"Not at all." She'd slept beside him in bed while he read many a night.
Where was some crushed ice and a water pitcher when a woman needed them? "How long have I been out?"
J.T. flipped his wrist to check his watch, a gift from their daughter, complete with stopwatch and listings of multiple time zones for his flights. "Just an hour and forty minutes. Doc says to wake you up every couple of hours through the night. The nurse will check in, too."
Which gave them twenty more uninterrupted minutes to talk in the quiet intimacy of a bedroom that wasn't packed with memories. The hospital at least made for comforting neutral ground for their discussion. Might as well confront things straight up. "I'm sorry for not telling you about the baby sooner."
Guarded eyes almost hid nearly banked anger. He shifted, slow, silent, tucking the book in the thigh pocket of his flight suit. "Why didn't you?"
The truth blindsided her while her defenses were laid low from the accident. Because she'd wanted J.T. to come home on his own. For her. Something that, for the first time, she completely accepted would never happen.
The last of her dreams, hope, love died. There was nothing left for her now but to strengthen her resolve to protect her children and her heart. "I was still reeling from hearing you'd been shot down and whatever happened to you in Rubistan, trying to sort through what happened to us afterward. Pretty difficult to do with so little information from your end."
Rena's words sucker punched him. Leave it to his outspoken wife never to pull punches. She stared back at him defiantly, daring him to talk about Rubistan.
He didn't need to think about it, much less talk it out. He'd lived it. Dealt with what happened, and wanted to move on, not bring everything up again until the top of his head blew off. He'd walked away before rather than—
Ah, she was pushing him to walk now.
Not gonna happen. "I'm assuming the baby was conceived after my return then. You don't look far enough along to have gotten pregnant before we split."
Although, good God, Chris was right. She did have a slight bulge under the white sheet. How could he have missed it? She would be three months along. While carrying Chris, she'd been unable to button her pants by that stage.
Damn. He was a bonehead not to have noticed or even considered the possibility.
"Yes, it was that night. I missed a pill while you were gone. I was … upset. Days jumbled in my head."
Her pain from then radiated just as powerfully now. Pain he'd caused.
He needed to regroup. Now. He turned his back, reached for the water pitcher, pouring a cup for himself, another for Rena.
"J.T.? It was an accident."
"Of course it was." He jerked around to face her, passed her a water glass. "I never thought otherwise."
Did she really think so little of him that she expected recriminations? Jesus. He might have hurt her, but never like that.
Brown eyes wary, she took the cup from him without touching. "You are not moving home because of the baby. Let's get that straight right now. Our reasons for splitting still stand."
He leaned back against the wall, crossing one booted foot over the other. "What were those reasons again?"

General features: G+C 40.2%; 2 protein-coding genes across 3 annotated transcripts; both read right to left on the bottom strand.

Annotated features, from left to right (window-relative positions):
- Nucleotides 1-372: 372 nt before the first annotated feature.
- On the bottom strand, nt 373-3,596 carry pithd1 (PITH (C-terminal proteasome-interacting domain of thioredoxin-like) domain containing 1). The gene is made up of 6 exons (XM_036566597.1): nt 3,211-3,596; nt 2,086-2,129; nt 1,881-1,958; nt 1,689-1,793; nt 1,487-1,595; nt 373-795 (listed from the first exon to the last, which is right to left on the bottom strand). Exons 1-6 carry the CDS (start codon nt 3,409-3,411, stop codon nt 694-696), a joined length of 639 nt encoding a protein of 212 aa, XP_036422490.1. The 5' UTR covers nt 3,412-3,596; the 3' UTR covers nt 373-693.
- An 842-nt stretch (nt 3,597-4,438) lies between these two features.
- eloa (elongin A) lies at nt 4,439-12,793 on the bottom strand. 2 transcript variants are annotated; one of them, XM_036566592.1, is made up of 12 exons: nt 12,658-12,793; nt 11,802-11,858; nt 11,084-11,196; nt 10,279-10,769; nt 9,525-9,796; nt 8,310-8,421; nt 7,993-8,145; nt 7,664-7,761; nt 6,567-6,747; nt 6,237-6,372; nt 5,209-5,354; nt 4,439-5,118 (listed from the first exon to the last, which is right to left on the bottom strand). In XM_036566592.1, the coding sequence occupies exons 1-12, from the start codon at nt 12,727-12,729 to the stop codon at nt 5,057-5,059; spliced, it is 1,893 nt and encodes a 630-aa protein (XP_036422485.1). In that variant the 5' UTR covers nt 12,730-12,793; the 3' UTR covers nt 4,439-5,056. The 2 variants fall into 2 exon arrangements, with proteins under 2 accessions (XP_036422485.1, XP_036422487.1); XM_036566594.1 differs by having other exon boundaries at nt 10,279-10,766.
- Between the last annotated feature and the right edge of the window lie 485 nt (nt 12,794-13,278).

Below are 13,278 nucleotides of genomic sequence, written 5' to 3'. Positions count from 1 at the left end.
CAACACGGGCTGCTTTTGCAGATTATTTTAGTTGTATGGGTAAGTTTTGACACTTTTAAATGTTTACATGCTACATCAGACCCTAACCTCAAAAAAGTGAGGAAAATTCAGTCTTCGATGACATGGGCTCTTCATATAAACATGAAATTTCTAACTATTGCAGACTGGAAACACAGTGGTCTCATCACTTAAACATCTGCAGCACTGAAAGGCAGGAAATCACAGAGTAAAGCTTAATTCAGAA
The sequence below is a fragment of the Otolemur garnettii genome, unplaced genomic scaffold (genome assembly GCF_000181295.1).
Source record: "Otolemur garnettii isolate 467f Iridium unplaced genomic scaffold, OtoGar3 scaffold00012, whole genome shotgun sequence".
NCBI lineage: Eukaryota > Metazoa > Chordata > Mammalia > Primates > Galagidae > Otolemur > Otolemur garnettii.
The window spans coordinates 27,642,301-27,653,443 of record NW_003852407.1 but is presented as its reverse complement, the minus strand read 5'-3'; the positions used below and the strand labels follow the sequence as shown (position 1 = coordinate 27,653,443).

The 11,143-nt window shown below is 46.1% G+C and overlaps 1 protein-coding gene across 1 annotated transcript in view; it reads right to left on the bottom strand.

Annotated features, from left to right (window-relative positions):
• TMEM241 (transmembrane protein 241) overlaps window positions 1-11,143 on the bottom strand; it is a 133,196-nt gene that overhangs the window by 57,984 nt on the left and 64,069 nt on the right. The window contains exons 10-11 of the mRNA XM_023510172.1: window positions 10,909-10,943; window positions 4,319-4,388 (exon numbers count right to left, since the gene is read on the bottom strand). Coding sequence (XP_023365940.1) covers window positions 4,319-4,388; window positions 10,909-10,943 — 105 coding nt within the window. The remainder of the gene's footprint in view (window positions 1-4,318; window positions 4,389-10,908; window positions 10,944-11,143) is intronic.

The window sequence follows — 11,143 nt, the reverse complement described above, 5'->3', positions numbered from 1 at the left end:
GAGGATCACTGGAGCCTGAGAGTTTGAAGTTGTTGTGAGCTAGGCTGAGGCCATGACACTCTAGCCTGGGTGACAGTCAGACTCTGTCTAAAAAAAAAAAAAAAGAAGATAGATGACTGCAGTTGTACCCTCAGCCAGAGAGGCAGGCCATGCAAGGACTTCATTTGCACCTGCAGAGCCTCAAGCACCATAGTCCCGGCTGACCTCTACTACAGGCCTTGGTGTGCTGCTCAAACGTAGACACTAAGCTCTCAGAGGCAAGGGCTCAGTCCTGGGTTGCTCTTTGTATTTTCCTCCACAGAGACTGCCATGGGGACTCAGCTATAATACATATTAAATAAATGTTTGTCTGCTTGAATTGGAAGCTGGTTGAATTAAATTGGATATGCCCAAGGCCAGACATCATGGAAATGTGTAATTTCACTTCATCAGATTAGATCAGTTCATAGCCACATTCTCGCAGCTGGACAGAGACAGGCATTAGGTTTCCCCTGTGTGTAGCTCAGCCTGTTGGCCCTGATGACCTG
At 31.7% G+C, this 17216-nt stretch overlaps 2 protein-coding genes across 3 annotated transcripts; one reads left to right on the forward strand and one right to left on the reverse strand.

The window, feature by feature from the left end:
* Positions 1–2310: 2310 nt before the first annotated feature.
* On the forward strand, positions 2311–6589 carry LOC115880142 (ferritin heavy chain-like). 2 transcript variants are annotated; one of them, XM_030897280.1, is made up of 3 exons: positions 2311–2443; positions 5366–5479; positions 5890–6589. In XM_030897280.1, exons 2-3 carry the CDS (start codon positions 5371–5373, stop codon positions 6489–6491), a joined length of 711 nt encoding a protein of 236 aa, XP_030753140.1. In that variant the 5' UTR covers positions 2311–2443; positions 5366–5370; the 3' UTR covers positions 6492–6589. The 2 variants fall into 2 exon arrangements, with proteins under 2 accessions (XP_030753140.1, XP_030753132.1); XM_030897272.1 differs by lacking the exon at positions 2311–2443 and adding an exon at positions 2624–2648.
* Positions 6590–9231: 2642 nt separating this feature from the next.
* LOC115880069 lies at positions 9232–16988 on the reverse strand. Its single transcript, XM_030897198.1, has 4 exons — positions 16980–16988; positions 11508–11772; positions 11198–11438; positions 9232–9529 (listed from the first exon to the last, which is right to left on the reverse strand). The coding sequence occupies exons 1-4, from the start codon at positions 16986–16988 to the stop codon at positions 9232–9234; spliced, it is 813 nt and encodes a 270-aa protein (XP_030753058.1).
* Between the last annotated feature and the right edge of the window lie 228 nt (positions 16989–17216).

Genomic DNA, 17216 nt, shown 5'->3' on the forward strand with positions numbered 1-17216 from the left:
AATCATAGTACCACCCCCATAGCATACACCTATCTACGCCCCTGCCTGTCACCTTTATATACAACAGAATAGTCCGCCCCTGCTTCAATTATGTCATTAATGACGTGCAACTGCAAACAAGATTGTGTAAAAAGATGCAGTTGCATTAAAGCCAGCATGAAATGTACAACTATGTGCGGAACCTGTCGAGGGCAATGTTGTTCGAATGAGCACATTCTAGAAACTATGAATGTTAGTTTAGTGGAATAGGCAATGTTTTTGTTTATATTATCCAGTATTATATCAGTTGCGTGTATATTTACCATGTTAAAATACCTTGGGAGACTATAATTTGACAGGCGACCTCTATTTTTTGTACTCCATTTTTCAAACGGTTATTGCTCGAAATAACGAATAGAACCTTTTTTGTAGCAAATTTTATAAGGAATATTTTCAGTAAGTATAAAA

"Don't be an ass."
"Ah, reason number one." He drank half the cup of water in one swallow, icy cold along heated anger.
She'd called him a major ass during their fight six months ago about the number-two strain on their marriage. Money.
"I'm sorry." Rena's voice softened. She rolled the cup between her palms. "My temper is right up there on the reason list. I drive you crazy. I know that."
"Oh yeah, babe—" a slow smile crept over his face "—you've definitely always driven me crazy."
Well, hell. So much for smart strategies. But the unstoppable spark between them always had messed with their minds. Apparently still did.
"J.T., damn it." She slammed her cup down on the end table beside a basket of flowers. "That's what got us into this mess before. And again now."
His smile faded. "Don't worry. I'm not planning to pressure you about getting back together." No pressure about it. Slow and steady won the day with his wife.
"No." Think strategy, not how much easier it would be to kiss her quiet. Not about how tight the knot twisted in his stomach over the thought that even if he made it home, they weren't any better off than before. "You made yourself clear when you pitched my barbells and books out on the lawn six months ago."
And the reason for that final fight? They'd argued over the flipping family Christmas vacation, for God's sake. She'd insisted his lengthy deployments were taking a toll, making growing apart too easy. His fault. He knew it.
So he'd offered to take leave. Not good enough. She'd wanted to rent a cabin in the mountains, something she insisted they could afford now that she was working.
Hell. As if he needed it thrown in his face that he couldn't provide for his family on his own. As if he needed reminding of all the things she'd had growing up. Things he couldn't come close to giving her.
A fact that had been stewing in his gut for twenty-two years.
"Well, J.T., tossing those possessions on the lawn was just the start of venting problems years in the making. Three months ago proved that." She gripped the length of her hair in her hands and began twisting it into a knot on the back of her head. "We'll just draw up a new set of divorce papers."
His eyes tracked the moves of her hands against her glossy curls. He'd always wondered how the hell she did that trick with her hair, had watched her hundreds of times, the memory of those strands gliding through his fingers never failing to make him hard.
He finished his water, pitched his cup in the trash. "Not until you're up and moving again. The doc said you need to stay off your feet for at least two weeks."